Stock Focus: Veda Group
Veda Group is the leading credit bureau in Australia and New Zealand, providing information and analysis of data (typically in the form of a credit report) to businesses and individual consumers. The company has successfully expanded its product offering in recent years, branching out into new sectors. Veda listed on the ASX in late 2013 after the sale of the business by private equity group Pacific Equity Partners (PEP). PEP recently sold down its remaining stake and hence removed any overhang issues on the stock.
Of Veda’s core business, credit growth in the economy is a key driver of its revenue growth. Given the high levels of debt that Australian households currently hold (largely related to the strength in housing prices over the past two decades), credit growth in the medium term is likely to be more subdued than the double-digit rates that were common prior to the GFC. In recent years, overall credit growth in the economy has been running at more sustainable mid-single digit rates; sufficient to provide a reasonable level of organic growth for Veda. Competition and customer churn are two further important elements in Veda’s top line. Credit enquires driven by consumers looking to move from one lender to another is a positive for credit bureaus, and current low interest rate settings (expected to remain for some time) provide an ideal environment for new credit growth and for churn rates to remain high. Proposals in the recent Murray Inquiry are seen as a net positive for Veda and the industry, with a key theme to encourage greater competition.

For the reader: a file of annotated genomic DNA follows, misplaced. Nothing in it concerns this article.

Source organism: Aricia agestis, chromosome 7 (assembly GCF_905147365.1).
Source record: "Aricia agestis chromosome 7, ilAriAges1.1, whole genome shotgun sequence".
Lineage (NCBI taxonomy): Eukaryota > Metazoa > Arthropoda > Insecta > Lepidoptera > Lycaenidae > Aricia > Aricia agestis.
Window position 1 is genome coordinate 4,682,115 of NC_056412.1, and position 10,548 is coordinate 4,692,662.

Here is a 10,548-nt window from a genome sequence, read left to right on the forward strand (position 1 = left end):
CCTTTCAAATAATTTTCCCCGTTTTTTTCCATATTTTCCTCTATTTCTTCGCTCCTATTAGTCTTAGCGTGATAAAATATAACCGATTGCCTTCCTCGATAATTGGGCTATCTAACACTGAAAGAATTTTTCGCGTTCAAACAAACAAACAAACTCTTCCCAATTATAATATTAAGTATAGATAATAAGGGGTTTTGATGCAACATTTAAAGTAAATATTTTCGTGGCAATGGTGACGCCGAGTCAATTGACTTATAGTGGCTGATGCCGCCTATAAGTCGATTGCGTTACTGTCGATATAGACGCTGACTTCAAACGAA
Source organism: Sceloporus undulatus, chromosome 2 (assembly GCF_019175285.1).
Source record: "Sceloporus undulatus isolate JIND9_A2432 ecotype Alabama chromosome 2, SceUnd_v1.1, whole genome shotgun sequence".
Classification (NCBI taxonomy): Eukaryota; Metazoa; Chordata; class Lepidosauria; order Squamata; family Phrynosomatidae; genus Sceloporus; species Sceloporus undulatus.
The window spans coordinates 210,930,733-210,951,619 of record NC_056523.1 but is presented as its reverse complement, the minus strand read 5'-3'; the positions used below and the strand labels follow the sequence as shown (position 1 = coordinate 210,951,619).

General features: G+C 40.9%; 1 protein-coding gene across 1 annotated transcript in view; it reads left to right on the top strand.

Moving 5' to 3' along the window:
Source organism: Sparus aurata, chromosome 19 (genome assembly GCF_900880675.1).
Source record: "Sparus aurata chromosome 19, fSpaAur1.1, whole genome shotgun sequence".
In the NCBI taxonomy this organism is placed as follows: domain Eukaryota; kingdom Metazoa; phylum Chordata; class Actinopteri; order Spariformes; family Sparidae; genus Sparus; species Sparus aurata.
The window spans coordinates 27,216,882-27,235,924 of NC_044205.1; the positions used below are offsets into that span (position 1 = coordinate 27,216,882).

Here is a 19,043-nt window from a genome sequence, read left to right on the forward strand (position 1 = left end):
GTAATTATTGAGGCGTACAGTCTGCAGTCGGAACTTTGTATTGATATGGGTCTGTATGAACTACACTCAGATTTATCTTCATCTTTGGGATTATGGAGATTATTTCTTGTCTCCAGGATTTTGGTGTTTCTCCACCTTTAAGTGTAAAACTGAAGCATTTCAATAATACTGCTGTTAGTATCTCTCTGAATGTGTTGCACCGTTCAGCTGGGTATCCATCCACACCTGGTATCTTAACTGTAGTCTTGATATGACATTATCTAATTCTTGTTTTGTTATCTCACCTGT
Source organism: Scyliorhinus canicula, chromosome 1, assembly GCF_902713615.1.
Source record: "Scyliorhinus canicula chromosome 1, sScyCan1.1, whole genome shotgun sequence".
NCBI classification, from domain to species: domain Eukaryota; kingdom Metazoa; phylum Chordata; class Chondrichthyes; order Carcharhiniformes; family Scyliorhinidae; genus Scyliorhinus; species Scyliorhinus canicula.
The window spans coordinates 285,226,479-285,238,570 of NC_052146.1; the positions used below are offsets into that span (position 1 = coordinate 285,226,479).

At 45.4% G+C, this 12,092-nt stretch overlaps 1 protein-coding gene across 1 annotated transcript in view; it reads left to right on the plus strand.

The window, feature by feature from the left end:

Veda’s extensive historic database of records (built up over its 48 year history) is the source of its key competitive advantage. With the quality and depth of this database difficult to replicate, a high barrier to entry is provided to Veda and other existing credit bureaus. Veda has long-term relationships with its core customer base, particularly major financial institutions, resulting in an entrenched market position. Many of its products are integrated within the systems of these customers, creating a high disincentive to change providers. The markets in which Veda operates are relatively concentrated. Within the consumer credit segment, Veda’s market share is approximately 85% and the company also enjoys a market-leading position in commercial credit data.
The longer-dated growth option for Veda is the recent introduction of Comprehensive Credit Reporting (CR). Broadly speaking, this involves the collection of ‘positive’ data points of a consumer’s credit report, including repayment history and more detailed data on individual accounts, such as opening and closing dates and credit limits. Historically, the Australian system had only allowed ‘negative’ information to be collected, such as defaults. CR is expected to lead to higher rates of credit growth in the economy as it will allow institutions to make better risk assessments of consumers and thus reduce default rates. While it opens the door to increased competition in the sector (as all participants are starting from scratch), the potential for credit growth enquiry has led the incumbents to be supportive of these changes.
In recent years, Veda has become much more innovative, leveraging its expertise in data analytics into other products and sectors, leading to solid levels of organic revenue growth. Veda has complemented this with a number of small bolt-on acquisitions. Non-credit products that Veda now operate include Carhistory.com.au (comprehensive reports on the history of used vehicles), NTD (a tenancy verification and identification service for real estate agents), Verify (for organisations to obtain verification on a potential employee’s background) and a recent partnership where it will provide e-conveyancing products for the property industry.
We view Veda as a company with multiple drivers of revenue and earnings growth over the medium term, with the introduction of comprehensive credit reporting a longer-dated option. The company has a sustainable competitive advantage, has strong market positions and benefits from a concentrated industry structure. Veda generates high margins from its business, solid cash flow and has a relatively defensive earnings stream. We have recently added the stock to our model portfolios.